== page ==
Spain Reports 2.5 Million Cubic Meters of Groundwater Stolen
Spanish authorities revealed Wednesday an investigation into 18 individuals who have allegedly stolen more than 2.5 million cubic meters of groundwater from 51 illegally sourced water wells.
Civil Guard investigators, in collaboration with hydrological experts, discovered that the stolen water was extracted for use in various greenhouses. Apart from the environmental damage from drawing such excessive amounts of water from subterranean reservoirs, the economic losses are said to total roughly two million euros (US$2.2 million).
The investigation into the water theft identified its source as an aquifer in the town of Mazarrón.
Aquifers are large, underground stores of water found deep within layers of sand, gravel, or bedrock. Able to be tapped by a well or by drilling, they provide roughly one-quarter of the world’s drinking water and are particularly vital for communities situated far away from above ground sources of water such as lakes and rivers.
Hydrological experts have noted dangerously high levels of water siphoning from the Mazarrón aquifer going as far back as 2014. Continued exploitation of the reservoir could negatively impact the earth’s ability to naturally replenish the country’s freshwater supply, they said.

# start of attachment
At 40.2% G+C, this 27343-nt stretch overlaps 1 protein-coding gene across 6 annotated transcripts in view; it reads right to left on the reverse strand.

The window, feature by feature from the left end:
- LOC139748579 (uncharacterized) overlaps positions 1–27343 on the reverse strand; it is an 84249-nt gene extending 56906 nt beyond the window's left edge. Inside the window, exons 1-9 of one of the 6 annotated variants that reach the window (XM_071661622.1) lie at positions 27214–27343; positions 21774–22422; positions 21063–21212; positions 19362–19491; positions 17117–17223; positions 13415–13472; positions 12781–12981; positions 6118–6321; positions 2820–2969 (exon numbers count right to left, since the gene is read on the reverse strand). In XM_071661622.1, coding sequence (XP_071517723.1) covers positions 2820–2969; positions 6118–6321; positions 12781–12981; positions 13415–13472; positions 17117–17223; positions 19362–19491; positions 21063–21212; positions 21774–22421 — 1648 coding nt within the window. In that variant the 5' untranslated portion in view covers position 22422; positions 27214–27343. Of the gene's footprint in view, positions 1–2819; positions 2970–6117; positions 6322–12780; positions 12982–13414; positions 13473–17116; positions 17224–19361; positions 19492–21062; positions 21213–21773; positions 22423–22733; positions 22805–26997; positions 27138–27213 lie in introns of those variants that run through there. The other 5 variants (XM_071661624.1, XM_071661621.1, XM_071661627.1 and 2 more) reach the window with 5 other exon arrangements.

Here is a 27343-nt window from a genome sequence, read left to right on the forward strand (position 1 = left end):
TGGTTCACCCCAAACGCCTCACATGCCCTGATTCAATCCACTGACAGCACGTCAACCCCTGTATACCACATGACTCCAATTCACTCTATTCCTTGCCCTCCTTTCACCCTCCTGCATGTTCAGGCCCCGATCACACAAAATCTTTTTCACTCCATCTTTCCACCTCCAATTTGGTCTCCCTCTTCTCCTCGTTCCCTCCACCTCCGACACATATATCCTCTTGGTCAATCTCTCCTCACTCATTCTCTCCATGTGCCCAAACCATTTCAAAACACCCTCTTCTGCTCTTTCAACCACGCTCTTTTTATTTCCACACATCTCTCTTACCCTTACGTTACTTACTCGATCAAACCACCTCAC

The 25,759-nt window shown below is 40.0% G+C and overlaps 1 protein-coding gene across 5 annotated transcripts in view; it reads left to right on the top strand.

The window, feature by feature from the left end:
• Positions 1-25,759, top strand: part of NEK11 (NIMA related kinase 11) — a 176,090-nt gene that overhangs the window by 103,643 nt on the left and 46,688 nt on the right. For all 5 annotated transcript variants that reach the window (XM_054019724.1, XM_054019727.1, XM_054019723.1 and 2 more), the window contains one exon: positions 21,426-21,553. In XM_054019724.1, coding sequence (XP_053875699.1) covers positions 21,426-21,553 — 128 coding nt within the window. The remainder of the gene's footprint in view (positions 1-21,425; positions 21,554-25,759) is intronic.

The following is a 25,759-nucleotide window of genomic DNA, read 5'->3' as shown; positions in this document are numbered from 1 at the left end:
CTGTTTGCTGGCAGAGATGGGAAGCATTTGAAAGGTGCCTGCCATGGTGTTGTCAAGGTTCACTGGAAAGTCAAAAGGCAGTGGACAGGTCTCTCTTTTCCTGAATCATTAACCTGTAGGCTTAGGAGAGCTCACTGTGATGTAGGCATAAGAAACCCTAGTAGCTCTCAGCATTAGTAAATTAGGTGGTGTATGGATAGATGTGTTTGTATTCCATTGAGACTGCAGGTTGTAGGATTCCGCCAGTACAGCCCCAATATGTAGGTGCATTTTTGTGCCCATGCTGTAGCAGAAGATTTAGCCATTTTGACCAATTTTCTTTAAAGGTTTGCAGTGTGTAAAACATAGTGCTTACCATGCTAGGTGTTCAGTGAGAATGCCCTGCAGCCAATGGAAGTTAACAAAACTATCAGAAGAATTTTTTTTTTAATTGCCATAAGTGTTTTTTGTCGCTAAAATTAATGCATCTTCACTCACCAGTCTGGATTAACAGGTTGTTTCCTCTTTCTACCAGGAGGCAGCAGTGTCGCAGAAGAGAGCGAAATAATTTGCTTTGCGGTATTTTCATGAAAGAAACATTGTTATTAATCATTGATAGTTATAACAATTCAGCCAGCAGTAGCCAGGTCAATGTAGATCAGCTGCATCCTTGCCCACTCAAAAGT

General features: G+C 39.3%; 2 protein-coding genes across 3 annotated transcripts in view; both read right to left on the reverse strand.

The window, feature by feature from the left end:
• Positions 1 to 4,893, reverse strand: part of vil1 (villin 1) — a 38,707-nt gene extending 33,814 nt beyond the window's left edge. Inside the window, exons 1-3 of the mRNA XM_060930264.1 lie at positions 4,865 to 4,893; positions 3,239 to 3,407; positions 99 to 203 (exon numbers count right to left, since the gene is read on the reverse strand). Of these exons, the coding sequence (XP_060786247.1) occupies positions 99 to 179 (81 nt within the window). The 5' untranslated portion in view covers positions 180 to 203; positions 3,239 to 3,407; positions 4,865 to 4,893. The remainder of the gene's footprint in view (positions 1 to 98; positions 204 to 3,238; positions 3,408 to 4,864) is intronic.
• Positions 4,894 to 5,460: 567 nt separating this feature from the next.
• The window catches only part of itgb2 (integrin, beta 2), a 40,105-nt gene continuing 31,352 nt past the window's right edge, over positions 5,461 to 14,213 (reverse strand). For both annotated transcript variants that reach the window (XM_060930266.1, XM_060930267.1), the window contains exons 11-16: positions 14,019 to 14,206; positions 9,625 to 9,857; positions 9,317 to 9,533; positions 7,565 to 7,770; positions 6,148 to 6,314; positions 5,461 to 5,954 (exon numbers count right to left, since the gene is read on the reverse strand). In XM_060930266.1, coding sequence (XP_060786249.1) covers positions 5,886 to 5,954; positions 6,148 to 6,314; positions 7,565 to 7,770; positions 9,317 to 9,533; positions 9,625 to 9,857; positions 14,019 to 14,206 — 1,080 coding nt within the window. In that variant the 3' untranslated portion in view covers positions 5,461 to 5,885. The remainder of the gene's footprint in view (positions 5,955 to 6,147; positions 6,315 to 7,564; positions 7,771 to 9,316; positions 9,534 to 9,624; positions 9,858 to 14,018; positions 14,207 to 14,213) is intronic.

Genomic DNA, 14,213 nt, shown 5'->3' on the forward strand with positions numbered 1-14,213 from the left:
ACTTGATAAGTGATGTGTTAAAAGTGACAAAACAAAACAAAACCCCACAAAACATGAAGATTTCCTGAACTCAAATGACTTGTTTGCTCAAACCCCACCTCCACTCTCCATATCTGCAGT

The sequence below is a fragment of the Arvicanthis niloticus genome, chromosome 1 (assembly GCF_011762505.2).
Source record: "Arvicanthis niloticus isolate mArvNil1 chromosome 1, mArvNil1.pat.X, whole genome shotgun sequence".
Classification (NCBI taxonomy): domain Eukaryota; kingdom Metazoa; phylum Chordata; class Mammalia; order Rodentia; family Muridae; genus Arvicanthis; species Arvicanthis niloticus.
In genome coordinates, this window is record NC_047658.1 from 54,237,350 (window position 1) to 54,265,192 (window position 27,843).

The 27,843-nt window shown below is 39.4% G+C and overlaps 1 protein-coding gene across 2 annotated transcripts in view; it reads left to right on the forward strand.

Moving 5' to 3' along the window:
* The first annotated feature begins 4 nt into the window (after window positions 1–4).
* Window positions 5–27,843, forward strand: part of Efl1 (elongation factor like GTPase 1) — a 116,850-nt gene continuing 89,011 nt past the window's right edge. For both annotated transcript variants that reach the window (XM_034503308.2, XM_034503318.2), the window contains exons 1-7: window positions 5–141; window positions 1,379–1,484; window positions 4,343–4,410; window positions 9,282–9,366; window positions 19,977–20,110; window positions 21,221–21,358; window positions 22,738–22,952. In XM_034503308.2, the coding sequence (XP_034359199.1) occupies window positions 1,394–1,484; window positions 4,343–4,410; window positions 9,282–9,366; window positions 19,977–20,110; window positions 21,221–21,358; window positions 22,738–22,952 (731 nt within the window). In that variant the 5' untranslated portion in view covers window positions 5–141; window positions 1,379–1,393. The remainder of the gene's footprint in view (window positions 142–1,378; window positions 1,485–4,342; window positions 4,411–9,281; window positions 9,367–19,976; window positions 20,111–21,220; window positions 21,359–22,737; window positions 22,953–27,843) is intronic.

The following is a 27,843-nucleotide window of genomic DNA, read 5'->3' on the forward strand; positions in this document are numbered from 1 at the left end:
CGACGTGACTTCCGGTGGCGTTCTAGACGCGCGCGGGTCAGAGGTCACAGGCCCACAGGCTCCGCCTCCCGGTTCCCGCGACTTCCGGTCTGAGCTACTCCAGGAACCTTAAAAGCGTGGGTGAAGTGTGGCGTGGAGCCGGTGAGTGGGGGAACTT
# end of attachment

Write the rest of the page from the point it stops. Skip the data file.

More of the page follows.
It can take up to several decades for aquifers to refill through natural means such as rainwater. Responsible usage is therefore necessary to ensure that such underground reserves can continue to be tapped for vital purposes such as irrigation and human consumption.
The investigation, which implicates 53 farms in the local area, discovered that the 18 suspects had allegedly used generators to extract the 2.5 cubic meters of water from 51 illegal wells. Some wells were found on the farms themselves, while others were found on nearby boulevards, which police noted were property of the state.
Investigators also noted that the suspects had concealed some of the wells from view with plastic or metal sheets. It took police reconnaissance from the air and ground to locate all of the wells and greenhouses in question.
The 18 individuals are now under suspicion of water theft as well as crimes against natural resources and the environment.
A recent New York Times investigation into this very issue revealed how the accelerated depletion of aquifers can damage critical infrastructure, as has happened across the United States. Overpumping of groundwater, the report found, can cause roads to buckle and can spawn fissures in the earth.
It can also force the layers of earth around the aquifer to settle into the now exposed cavity, thus shrinking the reservoir’s dimensions and its capacity to hold future stores of water.
In California, approximately 40 percent of the state’s water supply is annually sourced from underground reservoirs. During a dry year, however, the increased need to draw water from aquifers means that this figure can potentially exceed 60 percent.
Particularly hot climates, such as the Iberian peninsula or the U.S.’s eastern coast, rely on subterranean water reserves for drinking, agriculture, and other industrial applications.
Prolonged overpumping, the report found, can ultimately result in seawater intrusion, contaminating whatever freshwater remains and making it unusable for human use.